#52project · In The Classroom · professional learning · RD Blog Group B

RD Program Lesson 5/6 – Group B

The following is a reflection on Lesson 5/6 of the RD Program that I have started in a Grade 4 classroom at my school. Read more about the program here, as well as my reflections on each lesson:

Due to time constraints and the similarities between lessons 5 and 6 of the program, I decided to pull what I felt was most important from each lesson and combine these into one lesson.

Lessons 5 & 6 focus on interdependence and on valuing diversity. Students are encouraged to realize that diversity is important and that we are all better together.

The plan for lesson 5/6 was as follows:

  1. As a whole group, select one of the intelligences and work through the following  question together:
    • What would the world be like without people who have strength in (insert name of intelligence)?
  2. Place students into heterogeneous groups and have them discuss the same question as in step 1, but this time in regards to a different intelligence.
  3. Share a description of a mock group project with the students. The project will include variety of jobs relating to the different intelligences. Students will then use the class profile of “smarts” to select and assign  appropriate jobs for themselves and for their classmates.
  4. As a whole group, discuss all or some of the following questions:
    • What would be the pros and cons of everyone being the same?
    • How do diverse “smarts” affect our lives?
    • Why is diversity necessary? How would your life be more difficult without diversity?

Step 1 went pretty much as planned. The whole class worked together to reflect on what the world would be like without “body smart” people. I wanted to work together as a whole group first, to see if they were able to think beyond the obvious answers (like that we wouldn’t have athletes). They demonstrated great critical thinking skills and after writing down all of their ideas on chart paper, I was confident that they were ready to tackle the other “smarts” in small groups.

After this whole group activity, I broke them up into small groups of 3-5 students and had them answer the same question, but in regards to a different “smart.” They seemed to enjoy this activity and added some great ideas to their chart paper. We wrapped up this part of the lesson with each group sharing what they had recorded on their chart paper.

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Although the above activities helped the students to see the importance of interdependence and of having people of all different “smarts” in the world, I wanted to bring it a little closer to home for them. Step 3 helped me do that.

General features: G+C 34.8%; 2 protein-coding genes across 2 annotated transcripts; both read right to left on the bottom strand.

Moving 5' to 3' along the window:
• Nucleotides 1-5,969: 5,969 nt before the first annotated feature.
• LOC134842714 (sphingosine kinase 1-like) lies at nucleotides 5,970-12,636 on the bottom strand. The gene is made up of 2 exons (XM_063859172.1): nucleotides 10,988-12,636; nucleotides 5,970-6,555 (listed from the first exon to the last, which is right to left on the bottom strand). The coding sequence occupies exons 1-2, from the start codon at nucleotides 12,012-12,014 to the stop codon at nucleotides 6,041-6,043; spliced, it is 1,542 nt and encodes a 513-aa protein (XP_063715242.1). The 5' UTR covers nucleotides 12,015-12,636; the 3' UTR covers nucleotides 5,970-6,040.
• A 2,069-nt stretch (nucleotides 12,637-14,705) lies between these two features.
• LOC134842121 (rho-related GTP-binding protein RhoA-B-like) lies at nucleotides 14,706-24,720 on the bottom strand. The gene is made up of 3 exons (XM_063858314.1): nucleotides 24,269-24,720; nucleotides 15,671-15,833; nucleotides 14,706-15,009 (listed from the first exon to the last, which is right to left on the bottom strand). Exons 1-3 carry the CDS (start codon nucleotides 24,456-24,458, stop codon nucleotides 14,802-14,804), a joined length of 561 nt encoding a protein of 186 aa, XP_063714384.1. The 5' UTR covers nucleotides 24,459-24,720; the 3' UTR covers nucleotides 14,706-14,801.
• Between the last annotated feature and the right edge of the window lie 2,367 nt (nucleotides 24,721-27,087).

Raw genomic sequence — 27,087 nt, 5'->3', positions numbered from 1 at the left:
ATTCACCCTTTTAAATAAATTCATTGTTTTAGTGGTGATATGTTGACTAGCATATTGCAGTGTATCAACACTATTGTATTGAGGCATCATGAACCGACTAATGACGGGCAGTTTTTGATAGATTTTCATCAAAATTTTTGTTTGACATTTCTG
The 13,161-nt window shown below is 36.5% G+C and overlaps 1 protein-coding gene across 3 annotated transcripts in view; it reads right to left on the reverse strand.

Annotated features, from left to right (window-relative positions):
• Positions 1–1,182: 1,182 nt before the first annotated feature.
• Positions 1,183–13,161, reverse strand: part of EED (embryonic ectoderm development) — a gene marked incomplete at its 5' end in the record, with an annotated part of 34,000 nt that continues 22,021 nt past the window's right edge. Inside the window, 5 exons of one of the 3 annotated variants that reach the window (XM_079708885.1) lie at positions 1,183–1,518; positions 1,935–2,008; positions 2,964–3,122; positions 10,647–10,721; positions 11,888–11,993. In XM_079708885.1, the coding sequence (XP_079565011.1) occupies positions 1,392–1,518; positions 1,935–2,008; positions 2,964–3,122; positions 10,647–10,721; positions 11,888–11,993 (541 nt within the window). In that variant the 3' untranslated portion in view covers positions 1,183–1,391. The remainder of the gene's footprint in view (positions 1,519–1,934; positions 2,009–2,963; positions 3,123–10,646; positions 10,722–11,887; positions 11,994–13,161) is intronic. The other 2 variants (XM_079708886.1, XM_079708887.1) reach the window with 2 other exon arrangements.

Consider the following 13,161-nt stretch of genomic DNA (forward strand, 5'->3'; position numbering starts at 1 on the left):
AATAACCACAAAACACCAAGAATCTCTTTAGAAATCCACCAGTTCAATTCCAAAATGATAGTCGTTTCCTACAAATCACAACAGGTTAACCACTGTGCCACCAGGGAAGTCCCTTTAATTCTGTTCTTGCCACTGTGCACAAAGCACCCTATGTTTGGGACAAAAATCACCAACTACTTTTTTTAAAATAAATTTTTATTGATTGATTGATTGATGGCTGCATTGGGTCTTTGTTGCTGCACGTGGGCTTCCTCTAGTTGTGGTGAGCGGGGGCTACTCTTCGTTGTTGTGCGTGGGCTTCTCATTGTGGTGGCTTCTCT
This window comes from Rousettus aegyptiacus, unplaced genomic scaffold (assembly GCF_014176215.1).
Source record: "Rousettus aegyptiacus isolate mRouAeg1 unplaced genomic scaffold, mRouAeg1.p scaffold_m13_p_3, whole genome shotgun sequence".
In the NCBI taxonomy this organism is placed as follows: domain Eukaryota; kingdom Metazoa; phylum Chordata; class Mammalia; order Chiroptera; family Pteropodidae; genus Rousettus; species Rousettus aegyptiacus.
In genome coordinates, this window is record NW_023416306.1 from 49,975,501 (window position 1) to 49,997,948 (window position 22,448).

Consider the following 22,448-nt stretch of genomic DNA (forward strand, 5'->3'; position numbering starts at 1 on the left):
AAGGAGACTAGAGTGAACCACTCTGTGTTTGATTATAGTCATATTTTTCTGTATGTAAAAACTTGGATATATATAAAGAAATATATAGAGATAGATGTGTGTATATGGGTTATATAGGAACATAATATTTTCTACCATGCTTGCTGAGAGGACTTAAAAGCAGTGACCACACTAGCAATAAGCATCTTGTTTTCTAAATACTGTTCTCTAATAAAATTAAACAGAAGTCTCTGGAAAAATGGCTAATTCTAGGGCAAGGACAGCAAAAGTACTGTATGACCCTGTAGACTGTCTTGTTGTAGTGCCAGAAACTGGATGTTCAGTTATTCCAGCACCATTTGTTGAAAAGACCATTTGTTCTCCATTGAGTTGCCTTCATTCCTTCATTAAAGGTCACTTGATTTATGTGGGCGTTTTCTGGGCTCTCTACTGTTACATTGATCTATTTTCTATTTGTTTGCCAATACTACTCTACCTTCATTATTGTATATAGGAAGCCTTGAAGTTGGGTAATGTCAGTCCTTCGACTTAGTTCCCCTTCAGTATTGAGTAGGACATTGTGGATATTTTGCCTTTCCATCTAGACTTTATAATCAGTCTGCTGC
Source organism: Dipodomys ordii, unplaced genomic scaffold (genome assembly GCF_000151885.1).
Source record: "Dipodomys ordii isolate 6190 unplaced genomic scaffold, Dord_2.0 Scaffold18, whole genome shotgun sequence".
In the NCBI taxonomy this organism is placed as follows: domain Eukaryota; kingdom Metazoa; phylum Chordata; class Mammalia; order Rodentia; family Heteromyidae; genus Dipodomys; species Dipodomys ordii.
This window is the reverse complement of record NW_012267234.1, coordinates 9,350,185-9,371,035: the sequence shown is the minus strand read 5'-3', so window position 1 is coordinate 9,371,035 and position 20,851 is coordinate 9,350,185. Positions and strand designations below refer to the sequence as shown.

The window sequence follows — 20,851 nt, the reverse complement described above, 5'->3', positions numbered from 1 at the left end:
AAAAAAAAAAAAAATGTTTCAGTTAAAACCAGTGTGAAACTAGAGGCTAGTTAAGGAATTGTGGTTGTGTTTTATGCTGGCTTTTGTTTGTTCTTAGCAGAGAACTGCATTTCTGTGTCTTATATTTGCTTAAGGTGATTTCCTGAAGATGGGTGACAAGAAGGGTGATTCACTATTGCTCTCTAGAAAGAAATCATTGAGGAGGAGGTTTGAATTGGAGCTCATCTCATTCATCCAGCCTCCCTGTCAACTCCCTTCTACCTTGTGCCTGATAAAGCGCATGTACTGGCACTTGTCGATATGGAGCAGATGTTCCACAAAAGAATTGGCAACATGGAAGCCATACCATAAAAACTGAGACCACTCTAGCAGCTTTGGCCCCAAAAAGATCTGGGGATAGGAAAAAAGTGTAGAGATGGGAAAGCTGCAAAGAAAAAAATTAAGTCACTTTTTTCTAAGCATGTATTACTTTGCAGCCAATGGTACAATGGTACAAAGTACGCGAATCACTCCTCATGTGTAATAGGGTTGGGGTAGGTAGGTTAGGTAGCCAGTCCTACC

For step 3, I shared a mock project with the students. The project involved researching Ancient Egypt, and then planning and putting on an Ancient Egyptian festival. I shared a list of potential research topics with them, as well as a few of the jobs that would need to be completed before and during the festival (creating invitations, decorating the room, acting out various skits on what they had learned about Ancient Egyptian life, etc.). I had them reflect on which jobs might be best suited to them, as well as to their peers. I didn’t put any restrictions or rules in place for this process. My only expectation was that they be able to justify their decisions. For example, they could choose a certain task for someone because that person had been identified as having strength in that area, or they could chose a specific job for themselves in an area that they wanted to develop. With the class profile of smarts in hand, each group got to work.

The students took this task on seriously. I loved listening in on their conversations and discussions and I was impressed with what they came up with. Although the rational behind their decisions didn’t always pertain to one of the multiple intelligences (example: Selecting a tall student to put up decorations.), it still drove home the same message, the importance of diversity.

As a closing to this activity, a few groups shared what they had come up with. I was so pleased to hear their ideas and how they had worked to include a variety of classmates, including those students who aren’t often chosen first.

 

We finished the lesson with a brief reflections on the importance of diversity and interdependence by discussing the following questions.

  • What would be the pros and cons of everyone being the same?
  • How do diverse “smarts” affect our lives?
  • Why is diversity necessary? How would your life be more difficult without diversity?

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Back to SRV Project Home Page

Katz, J. (2012). Teaching to Diversity: The Three-Block Model of Universal Design for Learning. Winnipeg: Portage & Main Press.

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